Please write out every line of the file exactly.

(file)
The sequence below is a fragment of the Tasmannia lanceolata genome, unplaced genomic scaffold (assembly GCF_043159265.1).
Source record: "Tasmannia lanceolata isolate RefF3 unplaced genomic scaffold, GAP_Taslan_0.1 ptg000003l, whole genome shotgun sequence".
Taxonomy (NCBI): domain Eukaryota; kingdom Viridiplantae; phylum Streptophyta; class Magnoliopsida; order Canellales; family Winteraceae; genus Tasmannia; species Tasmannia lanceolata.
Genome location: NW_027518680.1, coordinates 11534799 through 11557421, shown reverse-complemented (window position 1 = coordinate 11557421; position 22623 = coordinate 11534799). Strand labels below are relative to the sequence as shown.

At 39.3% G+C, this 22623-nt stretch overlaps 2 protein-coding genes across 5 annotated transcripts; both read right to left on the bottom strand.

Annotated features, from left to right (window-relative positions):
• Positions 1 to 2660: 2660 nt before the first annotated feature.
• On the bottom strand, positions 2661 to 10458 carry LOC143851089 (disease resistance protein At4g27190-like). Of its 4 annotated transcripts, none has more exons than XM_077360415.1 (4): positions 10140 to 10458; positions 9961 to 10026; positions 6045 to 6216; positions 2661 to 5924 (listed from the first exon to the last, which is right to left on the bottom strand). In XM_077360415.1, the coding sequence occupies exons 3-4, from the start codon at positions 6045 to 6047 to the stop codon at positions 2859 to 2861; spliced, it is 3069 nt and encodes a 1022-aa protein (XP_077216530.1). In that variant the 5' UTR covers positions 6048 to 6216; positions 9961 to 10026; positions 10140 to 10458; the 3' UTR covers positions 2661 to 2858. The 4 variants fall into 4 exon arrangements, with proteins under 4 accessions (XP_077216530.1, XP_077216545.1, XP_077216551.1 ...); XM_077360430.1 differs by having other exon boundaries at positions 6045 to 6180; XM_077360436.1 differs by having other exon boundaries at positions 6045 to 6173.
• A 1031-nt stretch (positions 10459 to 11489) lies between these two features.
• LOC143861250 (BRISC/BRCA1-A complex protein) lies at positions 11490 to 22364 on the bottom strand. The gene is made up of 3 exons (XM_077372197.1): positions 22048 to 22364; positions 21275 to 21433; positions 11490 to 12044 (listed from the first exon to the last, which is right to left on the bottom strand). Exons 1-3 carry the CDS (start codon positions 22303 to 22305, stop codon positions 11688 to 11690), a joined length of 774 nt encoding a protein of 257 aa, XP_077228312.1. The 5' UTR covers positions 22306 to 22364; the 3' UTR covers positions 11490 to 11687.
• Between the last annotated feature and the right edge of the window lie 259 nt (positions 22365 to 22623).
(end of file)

The sequence below is a fragment of the Tasmannia lanceolata genome, unplaced genomic scaffold (assembly GCF_043159265.1).
Source record: "Tasmannia lanceolata isolate RefF3 unplaced genomic scaffold, GAP_Taslan_0.1 ptg000003l, whole genome shotgun sequence".
Taxonomy (NCBI): domain Eukaryota; kingdom Viridiplantae; phylum Streptophyta; class Magnoliopsida; order Canellales; family Winteraceae; genus Tasmannia; species Tasmannia lanceolata.
Genome location: NW_027518680.1, coordinates 11534799 through 11557421, shown reverse-complemented (window position 1 = coordinate 11557421; position 22623 = coordinate 11534799). Strand labels below are relative to the sequence as shown.

At 39.3% G+C, this 22623-nt stretch overlaps 2 protein-coding genes across 5 annotated transcripts; both read right to left on the bottom strand.

Annotated features, from left to right (window-relative positions):
• Positions 1 to 2660: 2660 nt before the first annotated feature.
• On the bottom strand, positions 2661 to 10458 carry LOC143851089 (disease resistance protein At4g27190-like). Of its 4 annotated transcripts, none has more exons than XM_077360415.1 (4): positions 10140 to 10458; positions 9961 to 10026; positions 6045 to 6216; positions 2661 to 5924 (listed from the first exon to the last, which is right to left on the bottom strand). In XM_077360415.1, the coding sequence occupies exons 3-4, from the start codon at positions 6045 to 6047 to the stop codon at positions 2859 to 2861; spliced, it is 3069 nt and encodes a 1022-aa protein (XP_077216530.1). In that variant the 5' UTR covers positions 6048 to 6216; positions 9961 to 10026; positions 10140 to 10458; the 3' UTR covers positions 2661 to 2858. The 4 variants fall into 4 exon arrangements, with proteins under 4 accessions (XP_077216530.1, XP_077216545.1, XP_077216551.1 ...); XM_077360430.1 differs by having other exon boundaries at positions 6045 to 6180; XM_077360436.1 differs by having other exon boundaries at positions 6045 to 6173.
• A 1031-nt stretch (positions 10459 to 11489) lies between these two features.
• LOC143861250 (BRISC/BRCA1-A complex protein) lies at positions 11490 to 22364 on the bottom strand. The gene is made up of 3 exons (XM_077372197.1): positions 22048 to 22364; positions 21275 to 21433; positions 11490 to 12044 (listed from the first exon to the last, which is right to left on the bottom strand). Exons 1-3 carry the CDS (start codon positions 22303 to 22305, stop codon positions 11688 to 11690), a joined length of 774 nt encoding a protein of 257 aa, XP_077228312.1. The 5' UTR covers positions 22306 to 22364; the 3' UTR covers positions 11490 to 11687.
• Between the last annotated feature and the right edge of the window lie 259 nt (positions 22365 to 22623).